Weight may depend as much on when you eat as what, research suggests.
The body clock's effect on metabolism could be an overlooked factor driving obesity, say scientists.
New evidence from studies of mice suggests that 24-hour snacking, especially at night, can pile on the pounds.
Restricting eating to sensible meal times, on the other hand, may help fight the flab - even with big helpings.
Researchers compared mice fed the same amount of high-fat food round the clock or over a period of eight hours.
The mice given a restricted time in which to eat were protected against obesity, and also suffered less liver damage and inflammation.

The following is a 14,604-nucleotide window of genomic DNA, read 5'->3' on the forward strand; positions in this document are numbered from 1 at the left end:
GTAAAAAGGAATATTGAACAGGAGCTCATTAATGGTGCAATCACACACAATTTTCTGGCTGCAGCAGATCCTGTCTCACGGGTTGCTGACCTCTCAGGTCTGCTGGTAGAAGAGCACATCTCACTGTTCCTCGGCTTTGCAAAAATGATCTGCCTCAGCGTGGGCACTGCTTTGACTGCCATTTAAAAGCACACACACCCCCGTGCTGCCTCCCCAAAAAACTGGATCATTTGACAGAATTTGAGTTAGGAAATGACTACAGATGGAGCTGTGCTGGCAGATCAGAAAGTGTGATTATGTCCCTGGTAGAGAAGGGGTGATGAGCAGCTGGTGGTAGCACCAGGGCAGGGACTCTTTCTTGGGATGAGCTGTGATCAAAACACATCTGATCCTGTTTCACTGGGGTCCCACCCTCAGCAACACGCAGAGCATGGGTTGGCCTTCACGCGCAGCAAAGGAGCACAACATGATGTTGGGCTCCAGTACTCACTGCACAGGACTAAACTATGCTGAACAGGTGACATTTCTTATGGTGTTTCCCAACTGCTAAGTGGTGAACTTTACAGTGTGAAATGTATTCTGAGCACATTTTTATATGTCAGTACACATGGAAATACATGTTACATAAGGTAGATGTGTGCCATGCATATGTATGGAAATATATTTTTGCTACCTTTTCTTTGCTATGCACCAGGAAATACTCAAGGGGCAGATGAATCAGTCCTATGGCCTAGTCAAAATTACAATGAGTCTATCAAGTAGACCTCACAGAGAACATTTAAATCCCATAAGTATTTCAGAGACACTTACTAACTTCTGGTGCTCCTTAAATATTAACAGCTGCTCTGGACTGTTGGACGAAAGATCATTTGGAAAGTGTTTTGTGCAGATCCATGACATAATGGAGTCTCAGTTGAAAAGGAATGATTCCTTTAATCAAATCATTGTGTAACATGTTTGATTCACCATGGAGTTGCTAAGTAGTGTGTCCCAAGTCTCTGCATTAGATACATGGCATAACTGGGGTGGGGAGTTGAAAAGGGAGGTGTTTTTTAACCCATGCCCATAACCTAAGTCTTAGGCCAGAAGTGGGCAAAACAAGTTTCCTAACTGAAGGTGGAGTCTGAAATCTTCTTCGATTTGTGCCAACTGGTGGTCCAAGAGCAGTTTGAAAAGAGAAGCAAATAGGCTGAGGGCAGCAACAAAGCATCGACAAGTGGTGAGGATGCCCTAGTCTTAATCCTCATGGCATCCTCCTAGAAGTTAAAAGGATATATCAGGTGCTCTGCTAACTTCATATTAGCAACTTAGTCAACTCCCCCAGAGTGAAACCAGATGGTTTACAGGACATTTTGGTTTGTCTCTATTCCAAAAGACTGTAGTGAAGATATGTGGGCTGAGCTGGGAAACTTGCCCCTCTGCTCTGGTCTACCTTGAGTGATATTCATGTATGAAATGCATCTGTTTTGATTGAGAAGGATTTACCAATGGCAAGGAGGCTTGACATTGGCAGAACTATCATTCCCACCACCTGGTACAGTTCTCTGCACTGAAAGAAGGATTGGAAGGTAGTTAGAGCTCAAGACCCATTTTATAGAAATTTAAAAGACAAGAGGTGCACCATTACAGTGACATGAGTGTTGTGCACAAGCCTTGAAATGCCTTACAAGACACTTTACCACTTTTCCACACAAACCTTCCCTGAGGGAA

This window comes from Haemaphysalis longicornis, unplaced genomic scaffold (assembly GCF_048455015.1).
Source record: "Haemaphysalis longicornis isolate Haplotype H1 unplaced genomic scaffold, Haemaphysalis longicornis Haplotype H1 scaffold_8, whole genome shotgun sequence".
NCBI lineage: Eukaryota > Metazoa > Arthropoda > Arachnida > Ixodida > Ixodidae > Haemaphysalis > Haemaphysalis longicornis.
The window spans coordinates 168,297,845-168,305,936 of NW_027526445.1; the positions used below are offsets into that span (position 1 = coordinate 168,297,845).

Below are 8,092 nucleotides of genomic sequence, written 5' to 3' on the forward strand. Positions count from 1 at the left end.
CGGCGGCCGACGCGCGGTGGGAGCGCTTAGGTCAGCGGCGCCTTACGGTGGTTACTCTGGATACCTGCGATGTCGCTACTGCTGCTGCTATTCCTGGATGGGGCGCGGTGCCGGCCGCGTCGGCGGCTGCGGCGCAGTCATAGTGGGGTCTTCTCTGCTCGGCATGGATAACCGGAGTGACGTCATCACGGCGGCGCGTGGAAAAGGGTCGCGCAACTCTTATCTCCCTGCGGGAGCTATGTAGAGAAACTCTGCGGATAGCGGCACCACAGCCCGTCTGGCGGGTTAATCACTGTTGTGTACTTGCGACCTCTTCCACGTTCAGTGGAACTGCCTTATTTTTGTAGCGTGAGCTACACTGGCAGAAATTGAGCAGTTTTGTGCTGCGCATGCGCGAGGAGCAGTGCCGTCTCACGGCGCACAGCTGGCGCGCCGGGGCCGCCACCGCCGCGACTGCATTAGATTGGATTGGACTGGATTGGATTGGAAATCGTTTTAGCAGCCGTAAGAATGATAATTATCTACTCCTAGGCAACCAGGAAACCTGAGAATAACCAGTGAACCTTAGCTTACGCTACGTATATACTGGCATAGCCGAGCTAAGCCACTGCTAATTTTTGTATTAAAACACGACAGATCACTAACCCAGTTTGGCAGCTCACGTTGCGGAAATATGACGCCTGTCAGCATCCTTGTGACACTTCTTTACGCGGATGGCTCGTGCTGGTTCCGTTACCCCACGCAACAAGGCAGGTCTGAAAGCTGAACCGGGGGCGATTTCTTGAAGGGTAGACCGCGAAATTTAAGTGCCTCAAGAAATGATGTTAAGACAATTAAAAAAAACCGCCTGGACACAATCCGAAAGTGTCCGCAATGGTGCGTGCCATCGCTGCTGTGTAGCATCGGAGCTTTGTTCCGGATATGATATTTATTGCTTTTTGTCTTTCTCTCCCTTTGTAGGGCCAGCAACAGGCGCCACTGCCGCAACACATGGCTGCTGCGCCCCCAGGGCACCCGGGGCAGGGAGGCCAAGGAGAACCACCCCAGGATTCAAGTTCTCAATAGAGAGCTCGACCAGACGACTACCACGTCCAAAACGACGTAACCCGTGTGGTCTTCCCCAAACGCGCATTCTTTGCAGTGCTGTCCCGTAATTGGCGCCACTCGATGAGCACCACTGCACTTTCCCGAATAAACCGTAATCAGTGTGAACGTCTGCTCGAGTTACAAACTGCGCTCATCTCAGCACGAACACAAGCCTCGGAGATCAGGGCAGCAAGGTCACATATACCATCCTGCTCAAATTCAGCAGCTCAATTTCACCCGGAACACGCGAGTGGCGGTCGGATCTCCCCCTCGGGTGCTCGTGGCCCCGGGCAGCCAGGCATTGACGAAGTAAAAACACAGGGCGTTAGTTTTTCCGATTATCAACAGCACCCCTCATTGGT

Lead scientist Dr Satchidananda Panda, from the Salk Institute for Biological Studies in the US, pointed out that every organ has a "clock".
Livers, intestines and muscles worked at peak efficiency at certain times and were more or less sleeping at others.
These metabolic cycles were critical for a wide range of biological processes, from cholesterol breakdown to glucose production.
"When we eat randomly, those genes aren't on completely or off completely," said Dr Panda.
He added there was evidence that eating patterns had changed, with people having greater access to food and reasons to stay up late, for instance to watch TV. When people were awake, they tended to snack.
The timing of food consumption should be given more consideration by obesity experts, said Dr Panda.
"The focus has been on what people eat," he said. "We don't collect data on when people eat."
The research is published in the journal Cell Metabolism.
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